The New York Times recently published an article on how to spot a recession. It pointed to a few key signs to look for in an economy—rising unemployment, declining bond yields, manufacturing decline, consumer sentiment and the performance of certain industries like real estate and automobiles. In India, many numbers are disputed and many prominent voices deny that the economy is slowing down. Among the numbers that cannot be disputed, however, are the plummeting figures for vehicle sales—passenger cars, commercial vehicles and two-wheelers. Domestic car sales saw a worrying 22 per cent dip over the last year. Unsold inventories are piling up, in large part because of a lacklustre festive season last year. Around 300 vehicle dealerships have shut shop across the country. The reason is simple—people aren’t buying cars the way they used to. Sales of twowheelers—the common man’s means of transport—have dipped about 12 per cent to 1.65 million units this June from 1.87 million units a year ago.
The motor car is a dipstick for the Indian economy. Between the 1950s and 1980s, it was frowned upon as a luxury, and a cosy club of carmakers inflicted vintage models on a captive market. After the 1991 liberalisation, the automotive sector witnessed explosive growth, thanks to the unfettered economy and the removal of barriers to FDI. Two decades ago, India’s automobile industries had a turnover of just Rs 36,000 crore (1998-1999) and employed 10 million. Today, they are worth Rs 8.3 lakh crore and employ 32 million—more than the population of a state like Punjab. The sector that mirrors urban aspirations of mobility now sells over 3 million cars a year. India is expected to grow into the world’s third-largest passenger vehicle market by 2021. An entire ecosystem has blossomed around a sector which now accounts for nearly a fourth of India’s manufacturing GDP. The gigantic auto ecosystem produces the various components to assemble and finally bring millions of vehicles to showrooms each year. When the wheels of the automotive industry turn, the Indian economy moves forward.
But the downward slide of this critical sector is making a serious dent on India’s GDP growth. The implications of this slowdown are huge. The $5 trillion economy target set by the present government simply cannot be reached if a fourth of the present economy is offtrack. Especially when manufacturing is a key driver of this target.
The world over, the auto sector contributes to the health of any national economy and countries often step in to rescue it, primarily to protect the core of their manufacturing sector. A case in point is what unfolded in the US a decade ago when the three largest automakers, General Motors, Ford and Chrysler, were facing imminent bankruptcy and liquidation. The US government promptly stepped in with an $85 billion bailout package.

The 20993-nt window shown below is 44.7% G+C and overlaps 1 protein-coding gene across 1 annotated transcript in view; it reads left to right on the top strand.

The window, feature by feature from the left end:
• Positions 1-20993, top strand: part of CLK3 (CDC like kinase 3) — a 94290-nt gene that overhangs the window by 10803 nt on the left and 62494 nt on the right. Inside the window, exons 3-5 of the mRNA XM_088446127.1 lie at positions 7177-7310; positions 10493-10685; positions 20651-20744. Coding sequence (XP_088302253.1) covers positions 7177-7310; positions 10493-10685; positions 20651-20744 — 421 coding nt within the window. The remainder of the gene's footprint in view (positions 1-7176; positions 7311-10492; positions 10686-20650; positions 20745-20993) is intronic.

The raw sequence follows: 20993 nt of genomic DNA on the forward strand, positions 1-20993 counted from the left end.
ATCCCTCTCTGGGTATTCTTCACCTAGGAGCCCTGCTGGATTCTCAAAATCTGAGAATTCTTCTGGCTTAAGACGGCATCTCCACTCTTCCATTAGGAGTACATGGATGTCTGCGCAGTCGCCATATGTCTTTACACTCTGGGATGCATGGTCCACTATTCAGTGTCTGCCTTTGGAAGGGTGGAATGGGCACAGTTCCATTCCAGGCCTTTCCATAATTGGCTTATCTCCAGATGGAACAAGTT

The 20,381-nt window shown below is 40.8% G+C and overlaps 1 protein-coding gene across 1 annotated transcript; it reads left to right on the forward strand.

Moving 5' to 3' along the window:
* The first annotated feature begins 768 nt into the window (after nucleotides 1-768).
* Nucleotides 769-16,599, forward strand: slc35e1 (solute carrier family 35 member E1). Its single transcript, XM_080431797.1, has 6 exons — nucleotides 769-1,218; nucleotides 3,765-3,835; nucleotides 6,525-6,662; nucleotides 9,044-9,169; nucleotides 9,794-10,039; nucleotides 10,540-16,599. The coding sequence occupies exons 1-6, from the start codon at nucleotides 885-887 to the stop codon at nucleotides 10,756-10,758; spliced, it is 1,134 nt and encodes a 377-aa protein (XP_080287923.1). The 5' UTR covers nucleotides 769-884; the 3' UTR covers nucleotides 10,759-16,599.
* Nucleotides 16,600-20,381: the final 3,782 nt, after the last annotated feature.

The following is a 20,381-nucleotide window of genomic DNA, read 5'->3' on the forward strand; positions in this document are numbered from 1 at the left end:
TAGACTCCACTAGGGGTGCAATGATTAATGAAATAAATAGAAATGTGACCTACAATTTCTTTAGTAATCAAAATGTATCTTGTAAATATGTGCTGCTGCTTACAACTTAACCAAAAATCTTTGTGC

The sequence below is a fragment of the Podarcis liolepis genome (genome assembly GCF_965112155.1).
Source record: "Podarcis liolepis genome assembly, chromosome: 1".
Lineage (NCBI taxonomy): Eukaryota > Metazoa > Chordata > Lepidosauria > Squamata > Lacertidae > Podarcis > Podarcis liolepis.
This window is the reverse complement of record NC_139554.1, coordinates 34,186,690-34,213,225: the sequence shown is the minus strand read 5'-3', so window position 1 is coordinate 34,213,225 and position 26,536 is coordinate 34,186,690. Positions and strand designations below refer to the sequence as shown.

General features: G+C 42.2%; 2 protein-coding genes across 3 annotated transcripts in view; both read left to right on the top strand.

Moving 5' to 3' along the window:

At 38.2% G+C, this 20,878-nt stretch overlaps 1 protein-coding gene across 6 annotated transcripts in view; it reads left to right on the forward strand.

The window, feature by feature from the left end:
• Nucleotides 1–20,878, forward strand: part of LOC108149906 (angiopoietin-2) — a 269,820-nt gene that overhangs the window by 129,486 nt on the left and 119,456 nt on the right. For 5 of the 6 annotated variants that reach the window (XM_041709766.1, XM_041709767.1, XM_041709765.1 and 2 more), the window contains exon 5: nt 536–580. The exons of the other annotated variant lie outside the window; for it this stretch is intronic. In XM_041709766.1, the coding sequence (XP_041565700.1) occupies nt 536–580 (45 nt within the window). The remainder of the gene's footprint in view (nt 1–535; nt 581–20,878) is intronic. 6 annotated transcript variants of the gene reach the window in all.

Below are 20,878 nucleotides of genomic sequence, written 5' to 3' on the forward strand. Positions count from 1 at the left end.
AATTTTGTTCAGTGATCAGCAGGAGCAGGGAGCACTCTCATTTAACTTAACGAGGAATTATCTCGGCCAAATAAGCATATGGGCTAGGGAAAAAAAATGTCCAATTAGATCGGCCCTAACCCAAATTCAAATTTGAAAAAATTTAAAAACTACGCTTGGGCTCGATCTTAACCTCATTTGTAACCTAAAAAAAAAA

The Indian auto sector has seen its ups and down, but has been fairly resilient even through the sluggish economic growth of the past few years as well as the global downturn that began in 2008. Not anymore, it would seem. Our cover story ‘The Crash of 2019’, by Executive Editor M.G. Arun and Senior Editor Shwweta Punj, delves into the reasons for this slowdown. From depressed consumer sentiment to the liquidity squeeze faced by companies to lower purchasing power and the lack of easy consumer financing, the Indian automotive sector is quite clearly on a slippery slope.
In 2009 and 2014, regulatory tweaks by the government saved the sector. It’s now for the government to take a call on putting the auto sector back on the road. This crisis, too, could be an opportunity. US car majors rebounded from the 2008 auto crisis with a more competitive inventory of cars, including ones that consumed less fuel. They were richly rewarded and now post bigger profits than in the past. Our government cannot afford to let this sector slide, with the prospect of massive layoffs adding to the ranks of the unemployed. This has implications that go far beyond economics, it may even lead to social unrest.